THE PHILIPPINE ECONOMY could grow by as much as 8-10% if the government can address the gaps in agriculture, investment, and good governance, according to economists.
“If President Ferdinand R. Marcos, Jr. meets these three challenges, we will reach 8-10% growth in the next five years,” University of Asia and the Pacific (UA&P) Center for Research and Communication Director for Research Bernardo M. Villegas said at a briefing on Monday.
He said the Marcos administration should aim for at least 2-3% agricultural growth every year to achieve the 8-10% gross domestic product (GDP) expansion.
Agricultural production, which contributes about a tenth to GDP, dipped by 0.1% in 2022 for a third straight year of contraction.
Economic managers have set a 6-7% GDP growth target this year, and 6.5-8% goal for 2024-2028.
Mr. Villegas said Mr. Marcos should also increase the “very low” investment rate in the Philippines to over 30%, which is the average in East Asia.
“We have the worst savings rate in Asia, we’re only saving 10% compared with our neighbors who have 25-40%. We cannot get it from local capital. (We need to) attract foreign direct investments (FDI), which he should target at $15-20 billion per year,” he added.
Bangko Sentral ng Pilipinas (BSP) data showed FDI net inflows declined by 8.3% to $7.635 billion in January to October. The BSP expects FDI net inflows to have reached $8.5 billion at the end of 2022 and $11 billion by the end of this year.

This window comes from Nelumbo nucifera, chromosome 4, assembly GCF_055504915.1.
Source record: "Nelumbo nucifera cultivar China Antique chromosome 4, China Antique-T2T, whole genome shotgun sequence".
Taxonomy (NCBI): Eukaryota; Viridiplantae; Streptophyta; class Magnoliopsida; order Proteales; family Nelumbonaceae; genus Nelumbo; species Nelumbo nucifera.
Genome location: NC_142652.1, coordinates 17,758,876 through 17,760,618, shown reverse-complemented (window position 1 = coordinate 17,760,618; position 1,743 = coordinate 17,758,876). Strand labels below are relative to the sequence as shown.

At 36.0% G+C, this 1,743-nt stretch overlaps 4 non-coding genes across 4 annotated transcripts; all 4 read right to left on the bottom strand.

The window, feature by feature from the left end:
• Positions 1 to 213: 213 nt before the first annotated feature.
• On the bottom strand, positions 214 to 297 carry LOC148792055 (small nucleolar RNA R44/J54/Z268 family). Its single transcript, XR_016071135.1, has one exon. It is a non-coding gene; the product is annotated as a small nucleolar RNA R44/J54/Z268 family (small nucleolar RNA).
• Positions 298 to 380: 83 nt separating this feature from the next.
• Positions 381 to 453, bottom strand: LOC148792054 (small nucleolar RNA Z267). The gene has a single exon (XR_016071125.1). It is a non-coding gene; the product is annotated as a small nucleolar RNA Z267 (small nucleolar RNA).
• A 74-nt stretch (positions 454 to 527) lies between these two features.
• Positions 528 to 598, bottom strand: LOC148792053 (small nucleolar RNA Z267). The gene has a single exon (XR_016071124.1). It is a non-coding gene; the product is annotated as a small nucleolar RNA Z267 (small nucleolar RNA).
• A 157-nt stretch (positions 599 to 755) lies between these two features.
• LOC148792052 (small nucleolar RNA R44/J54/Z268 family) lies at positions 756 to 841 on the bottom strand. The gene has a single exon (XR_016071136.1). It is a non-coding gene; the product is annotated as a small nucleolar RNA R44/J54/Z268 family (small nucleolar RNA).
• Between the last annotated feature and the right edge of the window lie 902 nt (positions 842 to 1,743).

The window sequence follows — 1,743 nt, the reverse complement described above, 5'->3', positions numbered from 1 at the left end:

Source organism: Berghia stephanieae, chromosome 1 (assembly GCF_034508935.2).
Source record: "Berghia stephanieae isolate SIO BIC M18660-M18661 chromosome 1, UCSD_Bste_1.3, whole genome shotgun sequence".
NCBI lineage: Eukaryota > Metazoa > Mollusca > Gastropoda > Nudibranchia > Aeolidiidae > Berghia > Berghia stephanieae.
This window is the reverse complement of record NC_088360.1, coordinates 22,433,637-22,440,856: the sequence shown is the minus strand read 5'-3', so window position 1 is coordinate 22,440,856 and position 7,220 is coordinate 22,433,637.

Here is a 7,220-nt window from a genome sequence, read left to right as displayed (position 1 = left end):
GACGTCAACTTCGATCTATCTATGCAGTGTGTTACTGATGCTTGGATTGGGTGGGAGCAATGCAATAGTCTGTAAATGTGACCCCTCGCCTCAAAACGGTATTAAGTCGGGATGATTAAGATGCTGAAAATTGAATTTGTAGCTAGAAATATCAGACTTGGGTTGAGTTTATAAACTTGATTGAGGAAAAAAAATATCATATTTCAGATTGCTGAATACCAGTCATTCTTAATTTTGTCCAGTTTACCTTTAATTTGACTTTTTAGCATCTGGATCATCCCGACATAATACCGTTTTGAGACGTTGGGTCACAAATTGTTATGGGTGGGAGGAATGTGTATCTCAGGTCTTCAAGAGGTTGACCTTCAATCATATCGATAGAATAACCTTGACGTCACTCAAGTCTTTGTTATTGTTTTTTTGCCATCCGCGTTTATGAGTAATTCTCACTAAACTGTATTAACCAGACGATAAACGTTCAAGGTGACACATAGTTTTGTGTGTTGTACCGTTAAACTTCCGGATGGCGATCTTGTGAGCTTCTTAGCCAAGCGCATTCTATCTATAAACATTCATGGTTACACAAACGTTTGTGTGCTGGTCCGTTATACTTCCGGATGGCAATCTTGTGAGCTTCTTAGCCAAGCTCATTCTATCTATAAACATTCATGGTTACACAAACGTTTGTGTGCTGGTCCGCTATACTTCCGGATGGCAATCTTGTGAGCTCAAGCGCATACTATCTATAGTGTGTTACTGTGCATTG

Mr. Villegas said the Philippines should also improve good governance.
“(Mr. Marcos) must fight corruption. If he can meet these challenges, we can reach 8-10% growth,” he added.
Based on the 2022 Corruption Perceptions Index (CPI), the Philippines ranked 116th out of 180 countries, up one spot from its worst-ever showing of 117th place in the previous year.
However, the country’s score was unchanged at 33 out of 100 in a scale that measures perceived levels of public sector corruption. A score of 100 means a country is “very clean,” while zero means it is “highly corrupt.”
6% GROWTH THIS YEARVictor A. Abola, an economist at UA&P, said the Philippine economy is likely to grow 6% this year or at the low end of the government’s 6-7% target.
“For GDP, I expect it to be 6% with the services sector providing the lead. Hotels and restaurants are continuing to open up and we expect more tourists, not only abroad, but domestic demand has been driving the hospitality sector,” he said.
The economy grew 7.6% last year, its fastest growth in 46 years. It also exceeded the government’s 6.5-7.5% goal.
“We do have some fiscal space especially given our debt-to-GDP ratio. Our fiscal space is bound to expand by 2024. We expect the (debt-to-GDP) ratio will start declining to 60.1% this year depending on the rate of growth of the economy,” Mr. Abola said.
The country’s debt as a share to GDP was at 60.9% as of end-December, better than the 63.7% debt-to-GDP ratio as of end-September but still above the 60% threshold considered manageable by multilateral lenders for developing economies.
The government is aiming to bring down the debt-to-GDP ratio to less than 60% by 2025 and 51.5% by 2028. — Luisa Maria Jacinta C. Jocson